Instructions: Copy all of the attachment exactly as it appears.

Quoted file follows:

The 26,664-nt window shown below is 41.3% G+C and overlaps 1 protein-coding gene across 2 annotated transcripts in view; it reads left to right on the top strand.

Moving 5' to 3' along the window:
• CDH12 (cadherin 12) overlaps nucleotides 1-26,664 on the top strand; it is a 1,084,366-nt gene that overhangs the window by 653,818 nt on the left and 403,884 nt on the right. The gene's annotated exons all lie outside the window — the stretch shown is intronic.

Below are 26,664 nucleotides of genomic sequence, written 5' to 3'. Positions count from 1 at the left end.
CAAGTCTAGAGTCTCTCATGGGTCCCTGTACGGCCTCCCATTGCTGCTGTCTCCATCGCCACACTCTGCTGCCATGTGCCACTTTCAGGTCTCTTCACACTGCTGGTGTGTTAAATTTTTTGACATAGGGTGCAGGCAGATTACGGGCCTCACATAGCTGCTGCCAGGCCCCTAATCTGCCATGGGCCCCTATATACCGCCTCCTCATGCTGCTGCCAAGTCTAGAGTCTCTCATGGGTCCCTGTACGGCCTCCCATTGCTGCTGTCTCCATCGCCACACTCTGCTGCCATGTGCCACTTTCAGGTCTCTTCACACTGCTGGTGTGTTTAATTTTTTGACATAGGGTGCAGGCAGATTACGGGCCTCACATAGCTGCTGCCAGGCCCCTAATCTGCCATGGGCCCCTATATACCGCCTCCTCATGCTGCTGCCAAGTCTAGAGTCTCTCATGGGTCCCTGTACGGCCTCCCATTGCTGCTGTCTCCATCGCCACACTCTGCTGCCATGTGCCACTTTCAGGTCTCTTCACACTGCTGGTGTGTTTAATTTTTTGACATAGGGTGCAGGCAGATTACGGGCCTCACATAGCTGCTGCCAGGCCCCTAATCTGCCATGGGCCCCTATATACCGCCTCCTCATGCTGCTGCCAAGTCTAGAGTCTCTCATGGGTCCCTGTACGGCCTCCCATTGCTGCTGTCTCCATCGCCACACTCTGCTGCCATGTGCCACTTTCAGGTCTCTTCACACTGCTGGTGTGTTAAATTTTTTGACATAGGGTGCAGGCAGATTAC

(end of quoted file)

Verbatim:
The 26,664-nt window shown below is 41.3% G+C and overlaps 1 protein-coding gene across 2 annotated transcripts in view; it reads left to right on the top strand.

Moving 5' to 3' along the window:
• CDH12 (cadherin 12) overlaps nucleotides 1-26,664 on the top strand; it is a 1,084,366-nt gene that overhangs the window by 653,818 nt on the left and 403,884 nt on the right. The gene's annotated exons all lie outside the window — the stretch shown is intronic.

Below are 26,664 nucleotides of genomic sequence, written 5' to 3'. Positions count from 1 at the left end.
CAAGTCTAGAGTCTCTCATGGGTCCCTGTACGGCCTCCCATTGCTGCTGTCTCCATCGCCACACTCTGCTGCCATGTGCCACTTTCAGGTCTCTTCACACTGCTGGTGTGTTAAATTTTTTGACATAGGGTGCAGGCAGATTACGGGCCTCACATAGCTGCTGCCAGGCCCCTAATCTGCCATGGGCCCCTATATACCGCCTCCTCATGCTGCTGCCAAGTCTAGAGTCTCTCATGGGTCCCTGTACGGCCTCCCATTGCTGCTGTCTCCATCGCCACACTCTGCTGCCATGTGCCACTTTCAGGTCTCTTCACACTGCTGGTGTGTTTAATTTTTTGACATAGGGTGCAGGCAGATTACGGGCCTCACATAGCTGCTGCCAGGCCCCTAATCTGCCATGGGCCCCTATATACCGCCTCCTCATGCTGCTGCCAAGTCTAGAGTCTCTCATGGGTCCCTGTACGGCCTCCCATTGCTGCTGTCTCCATCGCCACACTCTGCTGCCATGTGCCACTTTCAGGTCTCTTCACACTGCTGGTGTGTTTAATTTTTTGACATAGGGTGCAGGCAGATTACGGGCCTCACATAGCTGCTGCCAGGCCCCTAATCTGCCATGGGCCCCTATATACCGCCTCCTCATGCTGCTGCCAAGTCTAGAGTCTCTCATGGGTCCCTGTACGGCCTCCCATTGCTGCTGTCTCCATCGCCACACTCTGCTGCCATGTGCCACTTTCAGGTCTCTTCACACTGCTGGTGTGTTAAATTTTTTGACATAGGGTGCAGGCAGATTAC